This textbook is an introduction to the concepts of the time value of money and related decision criteria used to evaluate investments. Application of the criteria in before-tax and after-tax investment situations provides better understanding of the three steps of economic evaluations which include: 1) defining the options unique to an investment decision, 2) analyzing the economically equivalent measure of profit or cost potential for each option and, 3) properly interpreting the results. Measuring the economic equivalence of different investment opportunities means properly addressing the relevant time value of money considerations and other factors such as inflation and taxes to name a few. A person may have a good understanding of the alternatives, make a proper setup and analysis of the evaluation model, and then improperly interpret results. The text examples and problems in each chapter are designed to provide the reader with a comprehensive approach to evaluating the economic equivalence of both income-producing and service-producing alternatives. This is what led to the text title, Economic Evaluation and Investment Decision Methods.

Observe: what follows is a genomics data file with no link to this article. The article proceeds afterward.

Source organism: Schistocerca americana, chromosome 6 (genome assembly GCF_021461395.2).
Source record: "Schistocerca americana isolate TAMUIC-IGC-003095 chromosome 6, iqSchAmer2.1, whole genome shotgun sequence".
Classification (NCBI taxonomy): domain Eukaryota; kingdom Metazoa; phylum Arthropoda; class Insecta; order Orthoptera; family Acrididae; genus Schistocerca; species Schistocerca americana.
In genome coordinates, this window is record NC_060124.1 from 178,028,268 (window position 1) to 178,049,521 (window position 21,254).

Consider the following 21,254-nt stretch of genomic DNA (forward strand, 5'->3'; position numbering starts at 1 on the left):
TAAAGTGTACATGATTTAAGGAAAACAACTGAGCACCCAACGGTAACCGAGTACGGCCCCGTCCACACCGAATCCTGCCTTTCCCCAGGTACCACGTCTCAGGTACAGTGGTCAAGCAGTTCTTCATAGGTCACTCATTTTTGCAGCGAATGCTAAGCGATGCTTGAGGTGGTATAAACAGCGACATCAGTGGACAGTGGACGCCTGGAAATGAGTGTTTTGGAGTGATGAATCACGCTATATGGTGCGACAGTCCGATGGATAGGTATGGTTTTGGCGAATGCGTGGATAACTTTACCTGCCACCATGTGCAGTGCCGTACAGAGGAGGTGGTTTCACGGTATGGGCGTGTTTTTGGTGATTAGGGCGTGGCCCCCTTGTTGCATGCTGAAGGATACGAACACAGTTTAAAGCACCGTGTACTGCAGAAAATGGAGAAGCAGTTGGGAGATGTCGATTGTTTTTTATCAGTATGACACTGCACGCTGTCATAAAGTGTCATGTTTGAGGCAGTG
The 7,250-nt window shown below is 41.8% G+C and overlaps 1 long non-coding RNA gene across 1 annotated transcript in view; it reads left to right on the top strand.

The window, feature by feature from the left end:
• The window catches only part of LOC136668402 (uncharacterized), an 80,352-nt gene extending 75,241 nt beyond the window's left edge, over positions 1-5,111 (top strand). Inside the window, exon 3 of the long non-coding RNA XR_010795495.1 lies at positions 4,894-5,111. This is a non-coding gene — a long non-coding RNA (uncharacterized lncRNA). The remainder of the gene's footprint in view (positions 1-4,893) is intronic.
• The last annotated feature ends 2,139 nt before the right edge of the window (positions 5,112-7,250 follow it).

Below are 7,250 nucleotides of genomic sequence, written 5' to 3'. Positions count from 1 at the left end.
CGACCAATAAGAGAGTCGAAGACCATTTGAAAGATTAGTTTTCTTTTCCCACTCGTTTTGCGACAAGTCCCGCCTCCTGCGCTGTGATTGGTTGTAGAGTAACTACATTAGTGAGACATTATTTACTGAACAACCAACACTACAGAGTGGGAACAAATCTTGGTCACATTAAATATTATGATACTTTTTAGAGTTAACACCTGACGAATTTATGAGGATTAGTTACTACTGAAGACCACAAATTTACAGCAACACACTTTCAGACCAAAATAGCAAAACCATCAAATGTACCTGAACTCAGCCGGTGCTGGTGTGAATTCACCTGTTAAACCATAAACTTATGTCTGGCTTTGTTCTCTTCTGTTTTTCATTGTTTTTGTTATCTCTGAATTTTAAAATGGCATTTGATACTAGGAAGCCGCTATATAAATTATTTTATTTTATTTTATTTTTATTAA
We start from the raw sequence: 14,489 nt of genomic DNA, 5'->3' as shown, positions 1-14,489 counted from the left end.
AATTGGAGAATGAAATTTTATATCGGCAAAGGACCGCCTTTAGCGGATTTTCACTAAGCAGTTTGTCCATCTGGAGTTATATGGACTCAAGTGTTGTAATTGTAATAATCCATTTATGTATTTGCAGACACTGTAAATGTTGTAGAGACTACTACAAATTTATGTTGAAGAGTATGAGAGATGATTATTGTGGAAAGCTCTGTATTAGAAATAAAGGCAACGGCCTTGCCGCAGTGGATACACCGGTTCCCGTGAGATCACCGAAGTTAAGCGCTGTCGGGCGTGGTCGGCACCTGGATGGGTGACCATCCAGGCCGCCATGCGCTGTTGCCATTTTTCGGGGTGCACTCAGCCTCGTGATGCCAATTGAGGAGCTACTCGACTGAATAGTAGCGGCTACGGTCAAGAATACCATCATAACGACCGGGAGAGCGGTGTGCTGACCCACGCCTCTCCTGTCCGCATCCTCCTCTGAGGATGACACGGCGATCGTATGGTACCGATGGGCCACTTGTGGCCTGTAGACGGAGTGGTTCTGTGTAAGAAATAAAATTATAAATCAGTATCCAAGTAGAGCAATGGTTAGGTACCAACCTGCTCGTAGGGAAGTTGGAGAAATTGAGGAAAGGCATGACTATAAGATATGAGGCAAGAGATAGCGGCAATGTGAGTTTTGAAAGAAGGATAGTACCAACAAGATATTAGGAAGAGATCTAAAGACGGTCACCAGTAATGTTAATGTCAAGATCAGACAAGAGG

Other than the obvious engineering or geological differences, whether you are considering development or expansion of an existing ore body, oil and gas lease, refinery or chemical plant, pipeline or real estate, the economic principals are equally applicable. Terminology is probably the biggest single difference among authors, industries and analysts using these concepts. For example, a compound interest rate is a common way to measure project profitability. However, the measure might be defined as a project rate of return, internal rate of return, discounted cash flow rate of return, or yield to maturity. These measures are not to be confused with measures such as return on investment, return on capital, or return on assets. These are common financial measures looking more frequently at historical data focused on earnings, rather than expected future performance placing an emphasis on cash flow. Both have relevance but are not interchangeable. Each chapter introduces new concepts that are illustrated by examples. At the end of each chapter are problems designed to provide the reader with an opportunity to explore similar calculations on their own.